Force of a falling object.

  • Thread starter Paliadon
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Okay, I run an Emergency Services and Rescue Unit and was asked a very interesting question regarding our Roof Top Safety gear. A question I couldn't answer last night and I am desperate to find the correct answer.

The question posed was as follows:

How heavy would I weigh if I fell from a height of 3 meters and I weighed 95 kilograms (on Earth)?

If anyone could help out by putting up a forumla and the law that applies to it, it wold be greatly appreciated.

Cheers

Kris
 
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Your mass of 95kg would never change.

Your weight 95*g also wouldn't change over such a small difference.

Is your question more along the lines of "how much force would I impart on safety ropes (or gear) if I fell from that height and it caught me?"?
 
Hello Jared and yes, I was wondering what force is exacted onto the ropes and the like. Moreso I suppose my question is will the force that is applied to the rope exceed the SWL?
 

jtbell

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It all depends on how quickly the ropes or whatever bring you to a stop. The shorter the time interval, the larger the force required. Consider bungee-jumping off a bridge. The bungee cord brings you to a stop gradually as it stretches, and you don't feel much force. If you replace the bungee cord with an ordinary rope, you come to a stop very quickly at the bottom (assuming the rope doesn't break!), and you definitely feel it! (and probably break a few bones, too)
 
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Well we could estimate a final speed you'd be travelling at after that height, but as per jtbell, it all comes down to how quickly the rope stops you.

We could assume the rope provides an instant stop (not a good idea because you enter the grounds of "short drop and a quick stop", potential hangman territory) and tell you the maxiimum force possible. If that's what you want? But again, if you want rope specifics there's a bit more detail to it.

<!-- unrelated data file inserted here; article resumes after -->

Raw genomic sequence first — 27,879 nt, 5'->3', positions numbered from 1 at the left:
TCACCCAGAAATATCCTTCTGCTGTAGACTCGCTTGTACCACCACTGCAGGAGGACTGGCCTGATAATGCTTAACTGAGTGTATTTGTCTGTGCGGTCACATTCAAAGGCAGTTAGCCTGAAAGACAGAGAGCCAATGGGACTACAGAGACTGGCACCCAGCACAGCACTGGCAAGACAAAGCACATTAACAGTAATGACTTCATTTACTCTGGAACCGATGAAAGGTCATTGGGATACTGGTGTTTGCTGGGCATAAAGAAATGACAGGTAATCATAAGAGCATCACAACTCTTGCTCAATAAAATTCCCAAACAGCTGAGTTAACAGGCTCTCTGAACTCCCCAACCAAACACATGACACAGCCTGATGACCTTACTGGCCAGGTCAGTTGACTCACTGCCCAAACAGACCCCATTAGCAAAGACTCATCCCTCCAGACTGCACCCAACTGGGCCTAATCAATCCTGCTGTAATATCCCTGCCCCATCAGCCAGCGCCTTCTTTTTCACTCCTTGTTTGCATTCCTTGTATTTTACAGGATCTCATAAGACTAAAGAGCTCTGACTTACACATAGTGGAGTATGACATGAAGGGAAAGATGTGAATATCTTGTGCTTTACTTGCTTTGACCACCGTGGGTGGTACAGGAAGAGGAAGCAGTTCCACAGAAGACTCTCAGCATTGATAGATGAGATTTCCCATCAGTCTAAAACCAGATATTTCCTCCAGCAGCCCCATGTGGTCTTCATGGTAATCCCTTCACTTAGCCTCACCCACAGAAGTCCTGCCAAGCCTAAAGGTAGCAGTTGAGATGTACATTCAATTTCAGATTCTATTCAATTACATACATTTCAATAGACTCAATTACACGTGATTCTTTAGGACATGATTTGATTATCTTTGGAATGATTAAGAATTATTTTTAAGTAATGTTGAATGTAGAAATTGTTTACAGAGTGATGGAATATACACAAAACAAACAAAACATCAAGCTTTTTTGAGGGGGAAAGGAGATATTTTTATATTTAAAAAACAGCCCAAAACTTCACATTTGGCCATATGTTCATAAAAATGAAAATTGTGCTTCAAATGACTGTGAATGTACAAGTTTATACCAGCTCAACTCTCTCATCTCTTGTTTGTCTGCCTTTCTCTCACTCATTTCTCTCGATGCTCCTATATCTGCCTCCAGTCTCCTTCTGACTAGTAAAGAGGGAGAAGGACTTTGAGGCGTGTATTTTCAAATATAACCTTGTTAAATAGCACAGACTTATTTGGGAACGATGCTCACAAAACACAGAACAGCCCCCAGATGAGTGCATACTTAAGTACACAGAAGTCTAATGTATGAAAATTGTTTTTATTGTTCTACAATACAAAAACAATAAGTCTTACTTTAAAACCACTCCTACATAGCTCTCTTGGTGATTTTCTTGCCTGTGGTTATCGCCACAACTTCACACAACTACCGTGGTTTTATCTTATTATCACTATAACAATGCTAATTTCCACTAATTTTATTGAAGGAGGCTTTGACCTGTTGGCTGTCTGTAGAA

Wow, so much to digest. lol I thought there was going to be a lot of stuff. Okay, so for arguments sake, lets say the rope is a static line with no stretch (sudden stop) what sort of force would be applied then? The second part to it would be what if that rope had the ability to stretch 18%?
 

I like Serena

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Wow, so much to digest. lol I thought there was going to be a lot of stuff. Okay, so for arguments sake, lets say the rope is a static line with no stretch (sudden stop) what sort of force would be applied then? The second part to it would be what if that rope had the ability to stretch 18%?
Your safety gear probably has specifications how much it can take.
I have to admit that I have never taken a look at such specifications, but perhaps you have those specifications?

Either way, I'm going to make an educated guess.

The safety gear would not so much take a force, but an impulse.
The impulse taken, is the difference between the momentum of your body before and after your fall.

When you fall a certain distance, your body has a certain speed.
Your momentum is the mass of your body multiplied by your speed.
In this case the momentum is given by the formula:

[tex]p = m v = m \sqrt(20 h)[/tex]

where p is the momentum, m is the mass of your body, v is the speed of your body, and h is the height from which you are falling.

In your example we would have:

[tex]p = 95 kg \cdot \sqrt( 20 \frac m {s^2} \cdot 3 m ) = 736 \frac {kg \cdot m} {s}[/tex]

Your safety gear would be designed to take this momentum and reduce it to zero.
To do this it exerts a force over a period of time.
The longer the time is to do this, the less force is needed to break your fall.
This is the heart of all safety gear, including seat belts, airbags and such.
They are designed to spread the time of impact over as large a period of time as possible.

The relation is given by the formula:

[tex]F_{average} = \frac p t[/tex]

where F is the exerted force, p is again the momentum of your body, and t is the time during which your fall is broken.

If this time is for instance 1 second, this would mean the average force on your body is 736 N, which corresponds to the weight of a mass of 73.6 kg.
Since the real weight of your body is also carried, the total average force would be 950 N + 736 N = 1686 N, or the equivalent of 168.6 kg.

To get back to your question, a static line with no stretch (sudden stop) would give you a time t that is very, very short. This would imply that the force on your body becomes very great indeed, and might break your back.

I wouldn't be able to say how much force a line that would stretch 18% would give. For that I would need more information.
The best thing would be a specification of your safety gear that says for instance how much impulse or momentum it can take, or perhaps it gives some other set of parameters?
 
Thank you for your most informative reply., and yes to answer your question in relation to specifications on the rope, it does give safe working limit, but this only refers to the weight that can be applied to it gradually, not the weight if it is shock loaded. Thanks once again, but that pretty much clears up my question.

Cheers

Kris
 

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